Academic journal article Economic Inquiry

Teaching Tools: A Pollution Rights Trading Game

Academic journal article Economic Inquiry

Teaching Tools: A Pollution Rights Trading Game

Article excerpt


The U.S. Environmental Protection Agency (EPA) in recent years has moved toward market-based incentives as an alternative to command-and-control measures to achieve pollution reduction. A limited pollution rights market has existed since 1976, but a higher level of activity is occurring in response to Title IV of the 1990 Clean Air Act Amendments (Field [1994]). Beginning in 1995, fossil fuel power plants nationwide have been forced to cut sulfur dioxide (SO2) emissions by 40% through market incentives provided by the EPA (Passell [1992] and Taylor [1992]). The goal is to allow the industry to choose least-cost emission reduction rather than using across-the-board mandates that limit emissions or require specific technology.

A classroom game can be played that allows students to determine the best choice among alternatives for meeting a regulatory goal of reduced emissions. Acting as the managers of several disparate industries, students can compare the cost of pollution reduction to the cost of acquiring permits to pollute. The appeal of the game is that students often have trouble accepting the concept of pollution rights but have no trouble using market forces to allocate them efficiently.

Incentive-based pollution allocations have been allowed by the EPA and state environmental regulators for years.(1) The most well-known and market-oriented example is the RECLAIM (Regional Clean Air Incentives Market) program in Southern California. The South Coast Air Quality Management District (AQMD) has operated a market for hydrocarbon and nitrogen oxide emissions since the beginning of 1994. Under the program, eligible industrial plants regulated by the AQMD are allocated a specific number of annual emission credits, each equivalent to one pound of pollution. The industrial plants are entitled to retain their credits, or sell them in return for finding a way to reduce their emissions to the allowable level. The credits may be purchased by other industrial plants to allow them to meet their emission limits without reducing emissions, or may be purchased by third parties, including environmental groups. The number of credits is scheduled to decline by 6%-8% each year for the next decade.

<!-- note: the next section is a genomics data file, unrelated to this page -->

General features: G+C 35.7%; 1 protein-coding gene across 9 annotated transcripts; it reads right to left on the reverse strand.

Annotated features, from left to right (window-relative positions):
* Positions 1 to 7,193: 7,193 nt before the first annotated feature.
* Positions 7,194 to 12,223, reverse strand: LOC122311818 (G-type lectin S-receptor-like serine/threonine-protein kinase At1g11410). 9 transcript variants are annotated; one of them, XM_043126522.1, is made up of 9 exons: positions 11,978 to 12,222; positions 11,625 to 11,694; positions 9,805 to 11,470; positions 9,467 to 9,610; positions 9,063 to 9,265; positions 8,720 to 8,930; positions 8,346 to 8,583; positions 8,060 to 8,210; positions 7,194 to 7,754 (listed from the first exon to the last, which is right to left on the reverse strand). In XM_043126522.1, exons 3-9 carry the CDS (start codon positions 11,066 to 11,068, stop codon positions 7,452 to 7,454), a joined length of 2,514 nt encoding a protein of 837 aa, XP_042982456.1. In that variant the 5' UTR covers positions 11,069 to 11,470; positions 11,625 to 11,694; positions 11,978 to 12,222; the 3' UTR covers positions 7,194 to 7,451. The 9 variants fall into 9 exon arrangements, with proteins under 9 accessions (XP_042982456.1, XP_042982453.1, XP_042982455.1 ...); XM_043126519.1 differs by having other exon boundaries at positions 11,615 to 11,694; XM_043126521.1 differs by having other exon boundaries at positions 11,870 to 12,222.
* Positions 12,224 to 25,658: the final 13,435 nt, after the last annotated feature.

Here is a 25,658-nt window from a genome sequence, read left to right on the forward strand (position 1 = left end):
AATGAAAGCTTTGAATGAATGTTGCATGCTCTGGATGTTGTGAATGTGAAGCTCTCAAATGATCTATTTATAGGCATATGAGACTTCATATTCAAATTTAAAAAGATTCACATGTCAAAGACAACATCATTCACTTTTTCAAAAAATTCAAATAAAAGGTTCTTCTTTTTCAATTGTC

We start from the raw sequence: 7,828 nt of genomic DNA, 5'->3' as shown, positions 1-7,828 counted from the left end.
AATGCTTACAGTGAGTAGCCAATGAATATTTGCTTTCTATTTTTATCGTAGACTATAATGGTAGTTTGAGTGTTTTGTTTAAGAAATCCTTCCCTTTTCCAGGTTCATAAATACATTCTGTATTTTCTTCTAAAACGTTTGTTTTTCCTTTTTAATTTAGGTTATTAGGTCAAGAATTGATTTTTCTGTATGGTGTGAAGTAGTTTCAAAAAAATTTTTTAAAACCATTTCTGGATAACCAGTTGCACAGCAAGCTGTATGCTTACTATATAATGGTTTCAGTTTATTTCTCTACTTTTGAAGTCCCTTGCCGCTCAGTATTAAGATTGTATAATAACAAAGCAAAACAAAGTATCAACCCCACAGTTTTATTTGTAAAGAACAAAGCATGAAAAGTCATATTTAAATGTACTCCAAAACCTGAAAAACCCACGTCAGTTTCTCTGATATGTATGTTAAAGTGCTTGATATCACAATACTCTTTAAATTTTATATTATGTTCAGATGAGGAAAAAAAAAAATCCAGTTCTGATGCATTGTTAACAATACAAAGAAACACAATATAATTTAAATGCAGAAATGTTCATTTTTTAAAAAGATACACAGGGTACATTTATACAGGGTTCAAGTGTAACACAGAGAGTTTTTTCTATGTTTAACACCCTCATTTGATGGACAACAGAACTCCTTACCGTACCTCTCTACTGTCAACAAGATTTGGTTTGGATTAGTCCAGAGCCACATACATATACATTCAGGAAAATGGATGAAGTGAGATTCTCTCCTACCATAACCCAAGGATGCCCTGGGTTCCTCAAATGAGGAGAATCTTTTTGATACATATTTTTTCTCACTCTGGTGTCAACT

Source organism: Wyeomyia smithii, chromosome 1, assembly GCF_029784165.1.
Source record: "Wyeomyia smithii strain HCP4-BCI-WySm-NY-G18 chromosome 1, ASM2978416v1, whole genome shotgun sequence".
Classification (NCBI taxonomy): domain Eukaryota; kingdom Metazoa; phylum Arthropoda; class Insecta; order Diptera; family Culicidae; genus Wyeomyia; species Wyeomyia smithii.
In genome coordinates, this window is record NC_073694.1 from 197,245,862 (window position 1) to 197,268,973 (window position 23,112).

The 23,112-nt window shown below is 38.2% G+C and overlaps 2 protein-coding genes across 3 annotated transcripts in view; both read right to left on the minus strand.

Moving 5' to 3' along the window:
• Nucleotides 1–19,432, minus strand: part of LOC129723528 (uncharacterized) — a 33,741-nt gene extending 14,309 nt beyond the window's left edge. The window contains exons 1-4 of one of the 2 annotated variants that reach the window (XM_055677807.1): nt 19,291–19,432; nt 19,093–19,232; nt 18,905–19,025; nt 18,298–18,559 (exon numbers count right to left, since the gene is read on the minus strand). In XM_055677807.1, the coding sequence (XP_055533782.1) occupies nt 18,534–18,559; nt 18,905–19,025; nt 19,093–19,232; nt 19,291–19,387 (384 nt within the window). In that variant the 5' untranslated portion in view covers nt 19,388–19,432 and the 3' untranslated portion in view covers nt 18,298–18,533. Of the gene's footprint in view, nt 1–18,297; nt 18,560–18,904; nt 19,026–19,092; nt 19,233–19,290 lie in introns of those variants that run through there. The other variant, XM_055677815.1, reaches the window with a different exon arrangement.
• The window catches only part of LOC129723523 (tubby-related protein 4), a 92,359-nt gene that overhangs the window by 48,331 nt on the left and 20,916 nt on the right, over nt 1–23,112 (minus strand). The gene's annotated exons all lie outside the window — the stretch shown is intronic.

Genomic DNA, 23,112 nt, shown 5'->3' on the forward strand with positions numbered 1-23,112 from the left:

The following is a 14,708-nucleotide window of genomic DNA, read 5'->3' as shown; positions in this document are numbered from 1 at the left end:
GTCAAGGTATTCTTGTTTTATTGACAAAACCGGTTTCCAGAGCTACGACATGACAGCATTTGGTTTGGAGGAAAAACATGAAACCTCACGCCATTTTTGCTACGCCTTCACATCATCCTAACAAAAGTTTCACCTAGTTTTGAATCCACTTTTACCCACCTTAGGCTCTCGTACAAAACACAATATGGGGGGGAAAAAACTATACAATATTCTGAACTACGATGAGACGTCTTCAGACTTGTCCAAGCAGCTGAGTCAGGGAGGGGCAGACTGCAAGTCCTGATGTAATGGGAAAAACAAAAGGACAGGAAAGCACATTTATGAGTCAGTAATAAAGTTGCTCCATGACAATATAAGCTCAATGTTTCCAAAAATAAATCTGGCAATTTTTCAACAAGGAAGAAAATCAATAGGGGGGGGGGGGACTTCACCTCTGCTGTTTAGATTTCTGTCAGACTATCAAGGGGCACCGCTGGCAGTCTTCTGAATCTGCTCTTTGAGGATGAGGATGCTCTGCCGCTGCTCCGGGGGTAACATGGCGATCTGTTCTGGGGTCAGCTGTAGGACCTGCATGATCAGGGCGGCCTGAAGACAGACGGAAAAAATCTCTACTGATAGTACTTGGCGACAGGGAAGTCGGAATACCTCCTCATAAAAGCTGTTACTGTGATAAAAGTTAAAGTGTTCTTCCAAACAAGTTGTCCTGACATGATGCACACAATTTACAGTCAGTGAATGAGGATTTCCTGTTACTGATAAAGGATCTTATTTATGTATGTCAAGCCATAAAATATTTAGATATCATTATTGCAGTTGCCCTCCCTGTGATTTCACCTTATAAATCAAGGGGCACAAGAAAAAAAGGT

The classroom experiment operates in the same manner as the RECLAIM program, with several simplifications. The materials needed are a chart for each industry in the market to assist students in calculating the costs of alternative approaches,(2) certificates representing emission credits, and a regulator (usually the instructor) to control the number and initial distribution of credits. If the game is run through an auction market, the regulator must also run the auction.

I prefer to allow a decentralized market among the classroom industries in order to emphasize that the choice of an efficient solution is made without direction or coercion. I find that it takes about 45 minutes to introduce the game and conduct several rounds of trading. The students then need a little time to complete their worksheets. This means discussion must be postponed until the next class period unless you have two-hour classes, as I do. I don't believe there would be a serious loss of continuity when conducting discussion after a break of a couple of days if students have completed their worksheets.


Begin by discussing with students the concepts of regulatory control over air emissions and differences between command-and-control and market-based incentive methods of regulating. The key ideas for the students to consider are the regulatory agency's goal of reducing polluting emissions and the companies' goal of minimizing the costs of any pollution reduction they are forced to make. The attractive feature of the tradable emission rights method, compared to command and control, is that both goals can be achieved at a lower opportunity cost to society. …

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